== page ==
There is no reason why these guidelines could not be applied to any project inside or outside of the United States but we did not intend to extend these to the international community as a formal initiative. As we see this as a global industry, we hope that these guidelines can help further advancements in Europe and Asia, and that their ongoing experience can be applied to the next version of these guidelines.
Is there an enforcement mechanism in place to ensure that the standards are followed or are they meant a guidelines only?
Currently there is no enforcement mechanism. BOEM makes the decision on whether to adopt a particular set of standards or guidelines in Federal waters and each State calls the shots nearer to shore. The AWEA OCRP 2012 can provide guidance for regulators and may be adopted if they want to define a more prescriptive process. The standards committees or AWEA do not have any authority to direct BOEM in this regard, but the active involvement of several members of BOEM and BSEE in the development of AWEA OCRP 2012 may make regulatory acceptance more likely. The document should help serve to facilitate offshore wind projects.
What other standards are you working on that will affect the Wind Energy Industry?
The International Electro-technical Commission (IEC) is the primary body developing standards for wind turbines. There are two active committees in IEC that are currently revising and upgrading their standards for offshore wind turbines. One committee is working on developing better criteria for hurricanes and other load cases that affect wind turbines. Another committee is working on developing a standard for floating wind turbines. Since IEC is a central pillar in the AWEA OCRP 2012 guideline, both of these standards will be used in future AWEA offshore guidelines when they are completed. Several class societies are also working on guidelines for offshore wind turbines that may help define future designs.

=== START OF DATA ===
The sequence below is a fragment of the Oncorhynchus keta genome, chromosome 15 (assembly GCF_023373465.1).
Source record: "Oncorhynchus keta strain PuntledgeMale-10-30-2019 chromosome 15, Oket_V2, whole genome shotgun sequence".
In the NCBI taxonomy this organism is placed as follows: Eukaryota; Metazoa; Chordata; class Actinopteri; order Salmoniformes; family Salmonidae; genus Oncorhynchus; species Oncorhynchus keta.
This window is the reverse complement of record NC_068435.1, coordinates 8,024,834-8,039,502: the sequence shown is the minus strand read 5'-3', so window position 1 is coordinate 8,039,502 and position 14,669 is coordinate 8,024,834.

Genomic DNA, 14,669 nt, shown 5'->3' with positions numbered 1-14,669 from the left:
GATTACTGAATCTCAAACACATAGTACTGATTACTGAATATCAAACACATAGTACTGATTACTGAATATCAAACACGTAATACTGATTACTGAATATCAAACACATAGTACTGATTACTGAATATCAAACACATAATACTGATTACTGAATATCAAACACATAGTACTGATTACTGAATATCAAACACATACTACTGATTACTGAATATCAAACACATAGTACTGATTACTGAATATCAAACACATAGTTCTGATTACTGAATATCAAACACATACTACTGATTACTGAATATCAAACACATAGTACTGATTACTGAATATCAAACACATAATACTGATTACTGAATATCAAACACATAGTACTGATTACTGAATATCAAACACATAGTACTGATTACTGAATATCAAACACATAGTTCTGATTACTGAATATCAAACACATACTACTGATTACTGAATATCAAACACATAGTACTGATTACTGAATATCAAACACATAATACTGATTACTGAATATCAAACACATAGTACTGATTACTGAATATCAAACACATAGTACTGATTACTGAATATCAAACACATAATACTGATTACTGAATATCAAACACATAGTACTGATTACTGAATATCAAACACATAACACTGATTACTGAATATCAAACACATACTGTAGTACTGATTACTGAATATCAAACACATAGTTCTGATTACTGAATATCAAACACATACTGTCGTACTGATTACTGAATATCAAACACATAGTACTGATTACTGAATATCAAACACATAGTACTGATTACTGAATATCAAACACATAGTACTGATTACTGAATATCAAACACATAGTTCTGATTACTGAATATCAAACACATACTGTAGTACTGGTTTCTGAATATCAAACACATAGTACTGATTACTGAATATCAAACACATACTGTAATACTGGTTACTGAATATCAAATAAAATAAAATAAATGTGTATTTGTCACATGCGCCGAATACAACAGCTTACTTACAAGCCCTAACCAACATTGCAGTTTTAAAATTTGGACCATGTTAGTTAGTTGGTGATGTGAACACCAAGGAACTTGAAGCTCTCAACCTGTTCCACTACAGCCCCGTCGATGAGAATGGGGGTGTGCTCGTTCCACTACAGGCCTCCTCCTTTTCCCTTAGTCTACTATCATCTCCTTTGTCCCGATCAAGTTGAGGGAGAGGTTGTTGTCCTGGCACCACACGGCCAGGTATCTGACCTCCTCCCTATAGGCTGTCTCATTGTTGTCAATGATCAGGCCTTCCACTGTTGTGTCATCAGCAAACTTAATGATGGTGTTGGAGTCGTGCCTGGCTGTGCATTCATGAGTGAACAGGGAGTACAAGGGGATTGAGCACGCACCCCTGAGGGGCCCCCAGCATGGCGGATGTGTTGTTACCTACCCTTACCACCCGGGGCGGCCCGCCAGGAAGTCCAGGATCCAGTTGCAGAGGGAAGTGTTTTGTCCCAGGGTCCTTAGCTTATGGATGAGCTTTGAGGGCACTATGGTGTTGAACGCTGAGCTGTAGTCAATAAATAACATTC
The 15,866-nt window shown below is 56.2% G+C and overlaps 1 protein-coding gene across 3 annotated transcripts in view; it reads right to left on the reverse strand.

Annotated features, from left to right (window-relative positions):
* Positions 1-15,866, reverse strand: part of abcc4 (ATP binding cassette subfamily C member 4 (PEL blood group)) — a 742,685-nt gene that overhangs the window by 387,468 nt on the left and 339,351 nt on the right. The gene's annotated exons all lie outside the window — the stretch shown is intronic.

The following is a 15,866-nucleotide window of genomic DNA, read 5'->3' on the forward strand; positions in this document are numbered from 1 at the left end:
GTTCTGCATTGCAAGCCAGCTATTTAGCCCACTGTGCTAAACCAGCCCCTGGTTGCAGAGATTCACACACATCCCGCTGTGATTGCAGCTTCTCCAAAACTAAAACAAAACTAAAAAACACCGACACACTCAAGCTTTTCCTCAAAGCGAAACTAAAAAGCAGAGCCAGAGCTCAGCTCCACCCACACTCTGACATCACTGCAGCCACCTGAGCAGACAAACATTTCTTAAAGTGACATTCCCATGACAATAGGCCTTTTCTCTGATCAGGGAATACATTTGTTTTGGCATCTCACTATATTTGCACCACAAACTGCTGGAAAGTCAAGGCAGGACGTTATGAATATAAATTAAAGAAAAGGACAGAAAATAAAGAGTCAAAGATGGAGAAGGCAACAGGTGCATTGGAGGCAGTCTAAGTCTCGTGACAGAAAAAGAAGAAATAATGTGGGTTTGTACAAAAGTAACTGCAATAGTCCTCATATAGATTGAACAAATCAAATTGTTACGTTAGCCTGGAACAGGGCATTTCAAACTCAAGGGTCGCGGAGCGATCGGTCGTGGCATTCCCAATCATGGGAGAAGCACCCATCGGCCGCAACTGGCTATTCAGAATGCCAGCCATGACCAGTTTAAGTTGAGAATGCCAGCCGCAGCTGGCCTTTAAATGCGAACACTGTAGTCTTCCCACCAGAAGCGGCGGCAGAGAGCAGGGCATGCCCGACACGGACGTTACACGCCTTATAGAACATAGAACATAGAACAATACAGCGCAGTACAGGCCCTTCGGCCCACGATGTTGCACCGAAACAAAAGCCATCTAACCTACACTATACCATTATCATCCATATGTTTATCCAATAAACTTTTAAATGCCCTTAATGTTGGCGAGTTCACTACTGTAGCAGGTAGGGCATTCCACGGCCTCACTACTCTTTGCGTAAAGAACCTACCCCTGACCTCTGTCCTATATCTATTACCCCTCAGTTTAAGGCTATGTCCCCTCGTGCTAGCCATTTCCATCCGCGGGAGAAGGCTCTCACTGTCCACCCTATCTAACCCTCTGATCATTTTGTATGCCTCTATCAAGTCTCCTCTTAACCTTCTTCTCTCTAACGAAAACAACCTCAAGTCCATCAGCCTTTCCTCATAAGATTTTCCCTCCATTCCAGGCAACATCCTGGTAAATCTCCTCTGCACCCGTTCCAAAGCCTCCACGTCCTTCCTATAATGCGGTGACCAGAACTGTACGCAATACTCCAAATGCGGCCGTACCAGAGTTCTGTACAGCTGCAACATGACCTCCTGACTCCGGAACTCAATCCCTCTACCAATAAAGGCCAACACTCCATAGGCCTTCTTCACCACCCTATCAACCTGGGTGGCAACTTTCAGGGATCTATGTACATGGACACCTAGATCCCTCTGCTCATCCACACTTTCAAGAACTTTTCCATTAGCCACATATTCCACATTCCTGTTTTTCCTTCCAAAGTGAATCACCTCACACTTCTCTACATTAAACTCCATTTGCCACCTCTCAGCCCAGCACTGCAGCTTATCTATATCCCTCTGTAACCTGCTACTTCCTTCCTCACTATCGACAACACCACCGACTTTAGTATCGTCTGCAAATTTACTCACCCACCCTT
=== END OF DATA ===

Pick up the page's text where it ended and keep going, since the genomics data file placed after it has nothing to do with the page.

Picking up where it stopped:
Mr. Walt Musial
Principal Engineer and Manager Offshore Wind and Ocean Power Systems
National Wind Technology Center
National Renewable Energy Laboratory
1617 Cole Blvd
Golden CO USA
Walt Musial is a principal engineer and the manager of Offshore Wind and Ocean Power Systems at National Renewable Energy Laboratory (NREL) where he has worked for 24 years. In 2003 he initiated the offshore wind energy research program at NREL and now leads that program for NREL which has recently seen a big resurgence. Walt was responsible for the development and implementation of the full scale wind turbine structural testing facilities at the National Wind Technology Center including blade testing and drivetrain testing. Walt co-founded the AGMA/AWEA wind turbine gearbox design standards committee and served on the IEC TC-88 blade testing standards committee. He was also the founder of the IEC TC-114 US Technical Advisory Group for ocean energy standards in 2007. In the 1980’s, Walt worked in the commercial wind energy industry in California. He studied Mechanical Engineering at the University of Massachusetts at Amherst, where he earned his Bachelor’s and Master’s Degrees and specialized in renewable energy and energy conversion with a focus on wind energy. He has over 50 publications and one patent.